“This is a very difficult decision, but as our fleet moves to other areas to fish, [we] need to reallocate tenders to ensure we can serve those fishermen.”
That means Trident Seafoods will be the only processor for the fishery, and those who fished for OBI will have to find another market.
Anderson said that’s one more casualty of the collapsed run.
“Fish is everything for that region,” he said. “And without it, things just started going away.”
Fewer services in the community
Gene Carlson, a fisherman from Chignik Bay, said certain parts of the community have been slowly shrinking for years. About 90 people live there now. And there’s just one store. It’s owned by Trident and operated seasonally.
“They’re only open from May 15 till August, I think,” Carlson said as he stopped his car in front of a large warehouse and walked up to the door one afternoon in mid-July. “Oh, we’re too late! They close at 4:00. Sorry!”
In the winter, there is no store, but the community hall orders groceries. People also have groceries flown in. Once a month, a barge delivers them as well.
Across town and up a steep hill, the July sun streamed through the large windows of Chignik Bay’s city office last summer. The only person there was Mayor Robert Carpenter, sitting at a desk. Carpenter came to Chignik in 1992 as a processor with Aleutian Dragon Fisheries and has witnessed the area’s fishing industry decline over the past four years.
Now, he said, the city is still struggling to pay its bills.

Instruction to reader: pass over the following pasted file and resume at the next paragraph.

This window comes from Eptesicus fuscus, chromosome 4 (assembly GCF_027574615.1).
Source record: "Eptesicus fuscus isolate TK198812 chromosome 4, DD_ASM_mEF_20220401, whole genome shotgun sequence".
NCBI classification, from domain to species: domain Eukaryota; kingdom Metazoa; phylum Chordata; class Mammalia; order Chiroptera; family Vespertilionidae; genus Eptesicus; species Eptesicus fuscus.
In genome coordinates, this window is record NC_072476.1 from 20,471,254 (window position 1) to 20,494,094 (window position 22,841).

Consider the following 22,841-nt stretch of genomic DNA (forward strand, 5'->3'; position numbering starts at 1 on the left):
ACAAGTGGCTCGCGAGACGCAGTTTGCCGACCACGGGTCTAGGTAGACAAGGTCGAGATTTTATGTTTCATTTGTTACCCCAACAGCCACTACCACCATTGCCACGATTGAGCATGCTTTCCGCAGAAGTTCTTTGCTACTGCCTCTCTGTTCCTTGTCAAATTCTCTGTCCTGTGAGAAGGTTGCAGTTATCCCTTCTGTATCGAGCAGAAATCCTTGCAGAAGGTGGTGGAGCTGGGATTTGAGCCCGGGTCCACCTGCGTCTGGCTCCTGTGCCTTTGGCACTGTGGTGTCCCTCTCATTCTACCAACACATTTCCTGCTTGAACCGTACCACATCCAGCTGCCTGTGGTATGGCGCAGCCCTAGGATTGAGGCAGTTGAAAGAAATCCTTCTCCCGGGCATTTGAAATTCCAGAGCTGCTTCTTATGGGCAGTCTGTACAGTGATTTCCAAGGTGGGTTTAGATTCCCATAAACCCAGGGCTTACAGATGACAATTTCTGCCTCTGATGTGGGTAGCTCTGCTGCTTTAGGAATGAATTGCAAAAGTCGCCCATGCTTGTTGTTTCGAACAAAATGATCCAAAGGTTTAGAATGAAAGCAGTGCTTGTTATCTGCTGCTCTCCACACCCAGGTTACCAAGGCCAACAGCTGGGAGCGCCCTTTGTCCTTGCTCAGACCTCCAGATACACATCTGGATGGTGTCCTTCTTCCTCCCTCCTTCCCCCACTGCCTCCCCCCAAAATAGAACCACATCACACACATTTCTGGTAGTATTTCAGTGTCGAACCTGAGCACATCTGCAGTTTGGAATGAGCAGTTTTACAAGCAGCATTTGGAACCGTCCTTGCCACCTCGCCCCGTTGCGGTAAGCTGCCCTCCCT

“This is not good, and we’re looking for answers of how we survive, because the town itself, we basically survive off fish revenue,” he said. “That’s $300,000–$400,000 a year.”
Revenue from the city’s fish tax has shrunk drastically, said Carpenter, and the Lake and Peninsula Borough has lost tax revenue from the fishery, too.
The population used to balloon in the summer to hundreds more people, as cannery workers and fishermen came to tap the sockeye run. But the past few years have been especially tough.
The school has just enough students to stay open, for now. There are six K-12 students, one preschooler and one teacher. The principal lives in Anchorage and also serves other schools in the borough.
“We can’t keep people employed. We’ve got reduced hours on just about everything. For everybody. I myself only claim like three hours a day working here in the office,” said Carpenter. “Mayor position’s unpaid so it’s just — like I said, I get a couple hours but I can’t survive off that. And the people that just fish — they can’t survive on not fishing.”
Low runs leave gaps in food security
The lower runs have also changed subsistence fishing in Chignik’s communities.
Anderson, with the Intertribal Coalition, said it has created gaps in food security.
Now, the coalition is working with the Ivanof Bay Tribe to interview people in each community through a tribal resiliency grant from the Bureau of Indian Affairs.
“Finding out their needs, and their priorities,” Anderson said. “And see if there’s ways to diversify, maybe get into mariculture, or tap into the blue economy somehow. We have a lot of talented people, and we have a lot of gear in the area.”
Around 1.2 million sockeye are expected to return this summer — about half of the 20-year average. Anderson isn’t confident the fishery will open. He said as long as the runs are low, it is important for the communities to find a way for people to earn a living by investing in infrastructure and diversification.
“Bottom line is: People generally want to earn their own keep,” he said. “They don’t want to keep having fisheries disasters, and wait for it to show up in the government.”
Disaster funds will help in the short term, Anderson said, but the Chignik communities may have to look beyond the fishery to find a way forward.